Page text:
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I'm currently researching the options which I have, to build an 'Online Help System'. This system should offer the user information about dialogs - which consists mainly out of forms.

So my main question is: Is there any taxonomy/language to describe user interfaces? I have searched a lot on this subject matter, but end up with things like XUL. Which is not what I'm looking for. I'm looking for a structure / language / taxonomy to describe the user interface (of the dialogs). However, I'm not sure of its existence. Since I'm not, I would also be pleased with any (search) terms which are worth investigating in this case.

Besides this, I'm also looking for languages / taxonomies which are used for regular Online Help systems. The things I came across were: DocBook, DITA and MAML. Are there any other big players in this 'market'?

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up vote 1 down vote accepted

When documenting user interfaces for an end user, the most important guideline is to use terminology that's consistent for your platform. All of the major platforms have human interface guidelines (HIGs) that describe user interfaces and (in some cases) spell out what terminology to use in referring to user interface elements in end user documentation:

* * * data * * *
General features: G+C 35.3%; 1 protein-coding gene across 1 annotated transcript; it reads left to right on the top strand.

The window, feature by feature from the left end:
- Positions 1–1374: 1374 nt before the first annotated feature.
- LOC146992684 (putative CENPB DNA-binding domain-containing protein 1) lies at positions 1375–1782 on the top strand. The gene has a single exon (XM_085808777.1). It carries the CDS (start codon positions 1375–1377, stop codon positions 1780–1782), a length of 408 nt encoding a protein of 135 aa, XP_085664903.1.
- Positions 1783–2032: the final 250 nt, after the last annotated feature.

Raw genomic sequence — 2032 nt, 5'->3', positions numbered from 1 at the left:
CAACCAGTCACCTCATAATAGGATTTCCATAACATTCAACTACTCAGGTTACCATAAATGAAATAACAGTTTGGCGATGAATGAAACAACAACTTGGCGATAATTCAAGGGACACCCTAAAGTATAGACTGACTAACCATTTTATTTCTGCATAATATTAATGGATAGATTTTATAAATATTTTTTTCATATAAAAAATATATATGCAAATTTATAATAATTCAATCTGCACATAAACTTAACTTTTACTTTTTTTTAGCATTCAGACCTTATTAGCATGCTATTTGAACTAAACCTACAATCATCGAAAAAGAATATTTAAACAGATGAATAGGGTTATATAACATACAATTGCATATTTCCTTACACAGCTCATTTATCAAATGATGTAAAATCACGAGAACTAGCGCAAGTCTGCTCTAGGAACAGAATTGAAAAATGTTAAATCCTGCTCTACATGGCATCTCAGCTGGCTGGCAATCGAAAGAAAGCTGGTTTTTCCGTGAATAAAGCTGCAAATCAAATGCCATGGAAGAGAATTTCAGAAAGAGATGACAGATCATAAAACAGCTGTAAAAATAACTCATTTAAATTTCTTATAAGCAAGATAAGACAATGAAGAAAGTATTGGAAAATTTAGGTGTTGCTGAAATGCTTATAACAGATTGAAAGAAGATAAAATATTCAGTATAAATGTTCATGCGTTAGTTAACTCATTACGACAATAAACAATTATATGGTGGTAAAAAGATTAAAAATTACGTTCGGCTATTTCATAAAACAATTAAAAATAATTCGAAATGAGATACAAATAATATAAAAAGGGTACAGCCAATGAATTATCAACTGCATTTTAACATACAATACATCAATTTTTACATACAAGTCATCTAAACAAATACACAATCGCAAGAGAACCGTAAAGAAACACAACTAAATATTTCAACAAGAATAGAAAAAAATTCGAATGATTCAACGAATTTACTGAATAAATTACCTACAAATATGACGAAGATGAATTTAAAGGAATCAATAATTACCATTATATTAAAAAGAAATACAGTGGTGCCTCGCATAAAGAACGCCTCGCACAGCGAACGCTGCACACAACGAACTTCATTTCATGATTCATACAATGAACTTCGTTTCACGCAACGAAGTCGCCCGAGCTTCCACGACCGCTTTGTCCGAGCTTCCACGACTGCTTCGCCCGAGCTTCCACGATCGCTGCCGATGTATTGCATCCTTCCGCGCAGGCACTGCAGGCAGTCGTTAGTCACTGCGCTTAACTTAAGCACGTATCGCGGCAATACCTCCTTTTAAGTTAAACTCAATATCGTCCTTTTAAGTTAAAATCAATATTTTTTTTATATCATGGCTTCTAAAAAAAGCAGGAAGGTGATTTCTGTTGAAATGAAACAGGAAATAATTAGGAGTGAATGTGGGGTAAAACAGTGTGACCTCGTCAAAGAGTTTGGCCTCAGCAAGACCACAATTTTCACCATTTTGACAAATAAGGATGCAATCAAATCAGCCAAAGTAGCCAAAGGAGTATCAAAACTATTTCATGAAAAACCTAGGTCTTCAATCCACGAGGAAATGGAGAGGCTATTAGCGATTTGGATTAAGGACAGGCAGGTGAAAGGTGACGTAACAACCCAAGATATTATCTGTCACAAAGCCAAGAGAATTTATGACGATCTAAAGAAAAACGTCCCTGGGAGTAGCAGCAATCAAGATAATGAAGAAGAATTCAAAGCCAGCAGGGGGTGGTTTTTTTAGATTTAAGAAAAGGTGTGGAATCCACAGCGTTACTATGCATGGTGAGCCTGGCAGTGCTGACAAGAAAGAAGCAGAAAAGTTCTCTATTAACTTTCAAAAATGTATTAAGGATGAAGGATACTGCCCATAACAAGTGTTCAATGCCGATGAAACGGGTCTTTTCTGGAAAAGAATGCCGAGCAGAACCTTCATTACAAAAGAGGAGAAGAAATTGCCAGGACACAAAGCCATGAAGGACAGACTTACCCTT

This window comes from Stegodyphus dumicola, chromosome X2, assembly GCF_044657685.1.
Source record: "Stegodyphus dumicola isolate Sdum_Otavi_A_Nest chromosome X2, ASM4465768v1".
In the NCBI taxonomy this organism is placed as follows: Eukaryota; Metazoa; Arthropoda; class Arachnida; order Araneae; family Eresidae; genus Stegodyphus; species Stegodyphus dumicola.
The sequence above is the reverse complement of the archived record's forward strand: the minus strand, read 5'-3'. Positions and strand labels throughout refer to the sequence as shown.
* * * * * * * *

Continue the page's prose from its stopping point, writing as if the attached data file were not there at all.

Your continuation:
More broadly, there are discussions of user interface patterns. These kinds of taxonomies or patterns are more useful for designing your UI than they are for describing it to an end user, but they might at least give you some ideas.

Regarding online help systems, DocBook and DITA are the two main standards for writing documentation that I hear about. There are also software programs like RoboHelp and Help & Manual that can create online documentation.

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Microsoft's Glossary of UI Terminology
http://msdn.microsoft.com/en-us/library/windows/desktop/bb226821(v=vs.85).aspx

Is the closest thing I can think of. If you're writing documentation for end users, you need to use industry-standard terms and simple, clear language. A taxonomy sounds like some sort of hierarchical categorization of elements, which is something the end user neither needs nor is interested in.

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